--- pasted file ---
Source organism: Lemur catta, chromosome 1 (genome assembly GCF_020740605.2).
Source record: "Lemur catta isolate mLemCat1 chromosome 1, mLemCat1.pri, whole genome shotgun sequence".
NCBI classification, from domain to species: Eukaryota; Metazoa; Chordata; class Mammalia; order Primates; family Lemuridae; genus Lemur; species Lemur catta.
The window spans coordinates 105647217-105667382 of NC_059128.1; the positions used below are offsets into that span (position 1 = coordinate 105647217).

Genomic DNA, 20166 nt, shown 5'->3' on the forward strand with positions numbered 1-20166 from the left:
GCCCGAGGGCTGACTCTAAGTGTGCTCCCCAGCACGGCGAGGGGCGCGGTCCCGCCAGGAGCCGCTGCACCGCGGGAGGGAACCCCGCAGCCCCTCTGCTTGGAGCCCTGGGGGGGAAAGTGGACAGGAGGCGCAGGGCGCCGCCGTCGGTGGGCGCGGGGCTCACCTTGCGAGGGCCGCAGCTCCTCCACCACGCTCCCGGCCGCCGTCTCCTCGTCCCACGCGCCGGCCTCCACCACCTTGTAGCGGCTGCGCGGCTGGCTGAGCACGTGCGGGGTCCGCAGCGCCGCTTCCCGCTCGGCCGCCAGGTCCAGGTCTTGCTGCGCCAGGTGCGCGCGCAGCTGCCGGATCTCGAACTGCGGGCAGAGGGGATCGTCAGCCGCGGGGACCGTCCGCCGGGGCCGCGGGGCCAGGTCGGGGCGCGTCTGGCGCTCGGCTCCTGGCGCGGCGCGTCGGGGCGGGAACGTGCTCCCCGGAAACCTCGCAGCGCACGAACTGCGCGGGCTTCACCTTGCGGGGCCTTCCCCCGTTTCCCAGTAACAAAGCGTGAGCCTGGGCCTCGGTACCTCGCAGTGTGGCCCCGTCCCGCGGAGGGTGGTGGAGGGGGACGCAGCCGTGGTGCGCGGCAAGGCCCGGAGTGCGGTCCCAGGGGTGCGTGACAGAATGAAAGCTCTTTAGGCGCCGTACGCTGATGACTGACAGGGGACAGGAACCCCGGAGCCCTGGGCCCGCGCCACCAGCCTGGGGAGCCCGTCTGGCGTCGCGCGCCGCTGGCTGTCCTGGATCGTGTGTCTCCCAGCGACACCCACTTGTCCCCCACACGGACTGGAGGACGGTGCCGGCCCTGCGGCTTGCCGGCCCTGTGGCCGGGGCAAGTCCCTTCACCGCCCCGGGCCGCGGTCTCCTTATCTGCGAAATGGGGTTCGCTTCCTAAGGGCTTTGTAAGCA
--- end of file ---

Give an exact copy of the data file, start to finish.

Source organism: Lemur catta, chromosome 1 (genome assembly GCF_020740605.2).
Source record: "Lemur catta isolate mLemCat1 chromosome 1, mLemCat1.pri, whole genome shotgun sequence".
NCBI classification, from domain to species: Eukaryota; Metazoa; Chordata; class Mammalia; order Primates; family Lemuridae; genus Lemur; species Lemur catta.
The window spans coordinates 105647217-105667382 of NC_059128.1; the positions used below are offsets into that span (position 1 = coordinate 105647217).

Genomic DNA, 20166 nt, shown 5'->3' on the forward strand with positions numbered 1-20166 from the left:
GCCCGAGGGCTGACTCTAAGTGTGCTCCCCAGCACGGCGAGGGGCGCGGTCCCGCCAGGAGCCGCTGCACCGCGGGAGGGAACCCCGCAGCCCCTCTGCTTGGAGCCCTGGGGGGGAAAGTGGACAGGAGGCGCAGGGCGCCGCCGTCGGTGGGCGCGGGGCTCACCTTGCGAGGGCCGCAGCTCCTCCACCACGCTCCCGGCCGCCGTCTCCTCGTCCCACGCGCCGGCCTCCACCACCTTGTAGCGGCTGCGCGGCTGGCTGAGCACGTGCGGGGTCCGCAGCGCCGCTTCCCGCTCGGCCGCCAGGTCCAGGTCTTGCTGCGCCAGGTGCGCGCGCAGCTGCCGGATCTCGAACTGCGGGCAGAGGGGATCGTCAGCCGCGGGGACCGTCCGCCGGGGCCGCGGGGCCAGGTCGGGGCGCGTCTGGCGCTCGGCTCCTGGCGCGGCGCGTCGGGGCGGGAACGTGCTCCCCGGAAACCTCGCAGCGCACGAACTGCGCGGGCTTCACCTTGCGGGGCCTTCCCCCGTTTCCCAGTAACAAAGCGTGAGCCTGGGCCTCGGTACCTCGCAGTGTGGCCCCGTCCCGCGGAGGGTGGTGGAGGGGGACGCAGCCGTGGTGCGCGGCAAGGCCCGGAGTGCGGTCCCAGGGGTGCGTGACAGAATGAAAGCTCTTTAGGCGCCGTACGCTGATGACTGACAGGGGACAGGAACCCCGGAGCCCTGGGCCCGCGCCACCAGCCTGGGGAGCCCGTCTGGCGTCGCGCGCCGCTGGCTGTCCTGGATCGTGTGTCTCCCAGCGACACCCACTTGTCCCCCACACGGACTGGAGGACGGTGCCGGCCCTGCGGCTTGCCGGCCCTGTGGCCGGGGCAAGTCCCTTCACCGCCCCGGGCCGCGGTCTCCTTATCTGCGAAATGGGGTTCGCTTCCTAAGGGCTTTGTAAGCA